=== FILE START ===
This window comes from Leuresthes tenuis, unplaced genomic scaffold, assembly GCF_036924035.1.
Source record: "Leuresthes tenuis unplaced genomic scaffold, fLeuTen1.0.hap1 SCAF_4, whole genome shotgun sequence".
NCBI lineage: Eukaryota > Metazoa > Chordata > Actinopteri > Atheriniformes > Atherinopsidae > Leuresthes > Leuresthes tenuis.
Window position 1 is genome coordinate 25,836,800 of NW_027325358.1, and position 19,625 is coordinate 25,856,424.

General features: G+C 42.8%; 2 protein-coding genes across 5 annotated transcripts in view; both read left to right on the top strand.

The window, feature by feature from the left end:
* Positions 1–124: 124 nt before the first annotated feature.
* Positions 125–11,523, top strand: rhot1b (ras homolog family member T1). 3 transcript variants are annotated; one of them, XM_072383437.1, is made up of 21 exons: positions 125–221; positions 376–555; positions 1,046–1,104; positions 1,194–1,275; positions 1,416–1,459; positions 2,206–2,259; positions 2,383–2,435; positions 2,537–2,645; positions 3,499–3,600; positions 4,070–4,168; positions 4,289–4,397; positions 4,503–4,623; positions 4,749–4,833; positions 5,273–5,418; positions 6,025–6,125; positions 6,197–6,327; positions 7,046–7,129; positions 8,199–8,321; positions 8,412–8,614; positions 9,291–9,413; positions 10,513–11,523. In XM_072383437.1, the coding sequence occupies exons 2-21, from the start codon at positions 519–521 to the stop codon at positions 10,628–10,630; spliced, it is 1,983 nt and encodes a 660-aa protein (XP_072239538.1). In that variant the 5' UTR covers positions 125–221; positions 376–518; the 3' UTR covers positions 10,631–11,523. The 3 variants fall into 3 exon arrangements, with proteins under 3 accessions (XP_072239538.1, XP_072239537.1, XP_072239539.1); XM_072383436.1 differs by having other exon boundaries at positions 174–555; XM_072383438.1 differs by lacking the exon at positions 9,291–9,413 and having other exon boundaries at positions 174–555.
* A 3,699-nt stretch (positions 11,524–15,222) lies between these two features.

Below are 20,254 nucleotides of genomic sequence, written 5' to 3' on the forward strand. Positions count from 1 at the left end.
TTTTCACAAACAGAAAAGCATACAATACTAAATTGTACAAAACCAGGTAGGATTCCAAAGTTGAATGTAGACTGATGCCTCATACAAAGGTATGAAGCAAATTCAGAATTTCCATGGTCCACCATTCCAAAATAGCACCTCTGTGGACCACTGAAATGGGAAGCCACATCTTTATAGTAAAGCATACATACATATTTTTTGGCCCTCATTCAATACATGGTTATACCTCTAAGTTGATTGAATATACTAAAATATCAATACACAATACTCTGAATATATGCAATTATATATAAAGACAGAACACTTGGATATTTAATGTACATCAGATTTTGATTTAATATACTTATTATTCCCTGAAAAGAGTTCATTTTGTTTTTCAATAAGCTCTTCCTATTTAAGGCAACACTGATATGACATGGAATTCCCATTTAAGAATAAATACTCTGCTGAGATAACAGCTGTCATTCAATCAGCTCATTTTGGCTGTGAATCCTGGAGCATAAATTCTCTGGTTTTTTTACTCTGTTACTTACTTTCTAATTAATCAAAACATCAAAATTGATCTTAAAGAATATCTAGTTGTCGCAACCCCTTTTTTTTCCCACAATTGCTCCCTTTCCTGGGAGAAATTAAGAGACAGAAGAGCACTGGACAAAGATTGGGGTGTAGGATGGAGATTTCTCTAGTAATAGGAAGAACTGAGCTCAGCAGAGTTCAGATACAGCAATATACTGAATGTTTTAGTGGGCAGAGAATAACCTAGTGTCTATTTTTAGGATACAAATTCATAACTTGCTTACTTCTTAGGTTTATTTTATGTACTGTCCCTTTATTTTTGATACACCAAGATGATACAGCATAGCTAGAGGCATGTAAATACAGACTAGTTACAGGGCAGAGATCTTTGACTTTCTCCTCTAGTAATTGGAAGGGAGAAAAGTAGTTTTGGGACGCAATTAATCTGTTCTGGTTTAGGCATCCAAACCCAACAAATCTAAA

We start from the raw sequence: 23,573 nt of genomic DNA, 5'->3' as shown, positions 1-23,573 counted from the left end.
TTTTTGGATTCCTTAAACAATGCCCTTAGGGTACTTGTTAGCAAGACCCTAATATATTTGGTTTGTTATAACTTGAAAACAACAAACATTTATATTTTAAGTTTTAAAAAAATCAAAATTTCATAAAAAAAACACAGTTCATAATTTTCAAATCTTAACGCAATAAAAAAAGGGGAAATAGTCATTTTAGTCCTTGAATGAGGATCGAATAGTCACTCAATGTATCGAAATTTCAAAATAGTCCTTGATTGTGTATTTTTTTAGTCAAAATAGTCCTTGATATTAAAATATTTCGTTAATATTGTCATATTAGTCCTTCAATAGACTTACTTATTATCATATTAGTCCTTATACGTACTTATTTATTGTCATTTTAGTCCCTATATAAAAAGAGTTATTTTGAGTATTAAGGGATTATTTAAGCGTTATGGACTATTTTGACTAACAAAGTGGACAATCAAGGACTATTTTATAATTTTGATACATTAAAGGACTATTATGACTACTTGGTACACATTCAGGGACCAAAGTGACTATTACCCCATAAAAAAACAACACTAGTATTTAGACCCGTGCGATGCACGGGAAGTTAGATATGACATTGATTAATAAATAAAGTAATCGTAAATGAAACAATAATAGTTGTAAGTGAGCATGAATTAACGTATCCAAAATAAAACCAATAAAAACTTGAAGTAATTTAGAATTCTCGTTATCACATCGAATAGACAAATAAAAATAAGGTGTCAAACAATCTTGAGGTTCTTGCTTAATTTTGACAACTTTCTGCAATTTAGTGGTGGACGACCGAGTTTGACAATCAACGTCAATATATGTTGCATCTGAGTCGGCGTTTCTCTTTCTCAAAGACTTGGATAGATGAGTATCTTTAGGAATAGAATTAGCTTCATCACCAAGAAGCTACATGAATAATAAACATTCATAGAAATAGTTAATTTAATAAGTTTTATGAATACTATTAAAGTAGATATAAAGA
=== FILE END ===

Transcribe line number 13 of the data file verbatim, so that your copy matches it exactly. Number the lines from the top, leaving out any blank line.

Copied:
TTTTTGGATTCCTTAAACAATGCCCTTAGGGTACTTGTTAGCAAGACCCTAATATATTTGGTTTGTTATAACTTGAAAACAACAAACATTTATATTTTAAGTTTTAAAAAAATCAAAATTTCATAAAAAAAACACAGTTCATAATTTTCAAATCTTAACGCAATAAAAAAAGGGGAAATAGTCATTTTAGTCCTTGAATGAGGATCGAATAGTCACTCAATGTATCGAAATTTCAAAATAGTCCTTGATTGTGTATTTTTTTAGTCAAAATAGTCCTTGATATTAAAATATTTCGTTAATATTGTCATATTAGTCCTTCAATAGACTTACTTATTATCATATTAGTCCTTATACGTACTTATTTATTGTCATTTTAGTCCCTATATAAAAAGAGTTATTTTGAGTATTAAGGGATTATTTAAGCGTTATGGACTATTTTGACTAACAAAGTGGACAATCAAGGACTATTTTATAATTTTGATACATTAAAGGACTATTATGACTACTTGGTACACATTCAGGGACCAAAGTGACTATTACCCCATAAAAAAACAACACTAGTATTTAGACCCGTGCGATGCACGGGAAGTTAGATATGACATTGATTAATAAATAAAGTAATCGTAAATGAAACAATAATAGTTGTAAGTGAGCATGAATTAACGTATCCAAAATAAAACCAATAAAAACTTGAAGTAATTTAGAATTCTCGTTATCACATCGAATAGACAAATAAAAATAAGGTGTCAAACAATCTTGAGGTTCTTGCTTAATTTTGACAACTTTCTGCAATTTAGTGGTGGACGACCGAGTTTGACAATCAACGTCAATATATGTTGCATCTGAGTCGGCGTTTCTCTTTCTCAAAGACTTGGATAGATGAGTATCTTTAGGAATAGAATTAGCTTCATCACCAAGAAGCTACATGAATAATAAACATTCATAGAAATAGTTAATTTAATAAGTTTTATGAATACTATTAAAGTAGATATAAAGA